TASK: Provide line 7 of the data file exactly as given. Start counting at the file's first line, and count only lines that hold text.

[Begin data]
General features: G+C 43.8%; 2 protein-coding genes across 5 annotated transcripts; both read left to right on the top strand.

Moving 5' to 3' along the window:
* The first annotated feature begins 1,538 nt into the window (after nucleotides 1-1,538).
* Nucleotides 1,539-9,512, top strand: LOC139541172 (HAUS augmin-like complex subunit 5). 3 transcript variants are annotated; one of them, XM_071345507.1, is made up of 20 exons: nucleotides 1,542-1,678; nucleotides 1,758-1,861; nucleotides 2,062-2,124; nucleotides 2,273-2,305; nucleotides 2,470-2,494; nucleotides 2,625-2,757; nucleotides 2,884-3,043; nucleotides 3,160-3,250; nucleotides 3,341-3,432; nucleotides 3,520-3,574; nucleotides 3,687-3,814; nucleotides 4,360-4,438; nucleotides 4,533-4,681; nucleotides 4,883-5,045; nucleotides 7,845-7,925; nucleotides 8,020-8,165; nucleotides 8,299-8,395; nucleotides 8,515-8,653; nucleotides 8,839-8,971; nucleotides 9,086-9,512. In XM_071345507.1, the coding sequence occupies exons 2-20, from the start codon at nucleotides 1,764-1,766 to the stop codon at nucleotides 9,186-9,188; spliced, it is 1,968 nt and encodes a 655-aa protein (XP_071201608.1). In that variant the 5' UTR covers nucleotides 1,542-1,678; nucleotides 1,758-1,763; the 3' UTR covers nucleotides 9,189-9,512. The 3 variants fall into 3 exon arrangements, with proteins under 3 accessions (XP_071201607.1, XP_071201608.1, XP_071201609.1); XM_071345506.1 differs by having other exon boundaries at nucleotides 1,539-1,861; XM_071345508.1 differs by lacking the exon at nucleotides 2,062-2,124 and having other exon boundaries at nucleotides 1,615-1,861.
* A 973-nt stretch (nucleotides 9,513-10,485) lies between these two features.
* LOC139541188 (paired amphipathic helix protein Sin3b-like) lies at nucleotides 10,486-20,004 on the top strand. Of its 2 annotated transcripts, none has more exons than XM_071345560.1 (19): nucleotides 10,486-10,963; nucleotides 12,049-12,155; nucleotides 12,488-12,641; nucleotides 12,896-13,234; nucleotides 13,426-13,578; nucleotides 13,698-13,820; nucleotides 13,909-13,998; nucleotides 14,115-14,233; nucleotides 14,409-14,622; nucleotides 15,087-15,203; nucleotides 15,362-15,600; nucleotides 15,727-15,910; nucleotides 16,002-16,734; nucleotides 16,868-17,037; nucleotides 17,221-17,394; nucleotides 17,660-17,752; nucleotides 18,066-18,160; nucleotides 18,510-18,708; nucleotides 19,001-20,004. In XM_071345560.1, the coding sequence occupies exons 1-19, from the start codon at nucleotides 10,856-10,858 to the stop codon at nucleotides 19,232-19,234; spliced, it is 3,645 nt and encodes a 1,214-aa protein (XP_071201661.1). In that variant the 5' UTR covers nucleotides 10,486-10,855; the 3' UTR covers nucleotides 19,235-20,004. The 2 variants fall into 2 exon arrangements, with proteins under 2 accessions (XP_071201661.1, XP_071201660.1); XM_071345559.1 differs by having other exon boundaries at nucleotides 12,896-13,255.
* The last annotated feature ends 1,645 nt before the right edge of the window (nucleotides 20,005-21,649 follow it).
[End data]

* The last annotated feature ends 1,645 nt before the right edge of the window (nucleotides 20,005-21,649 follow it).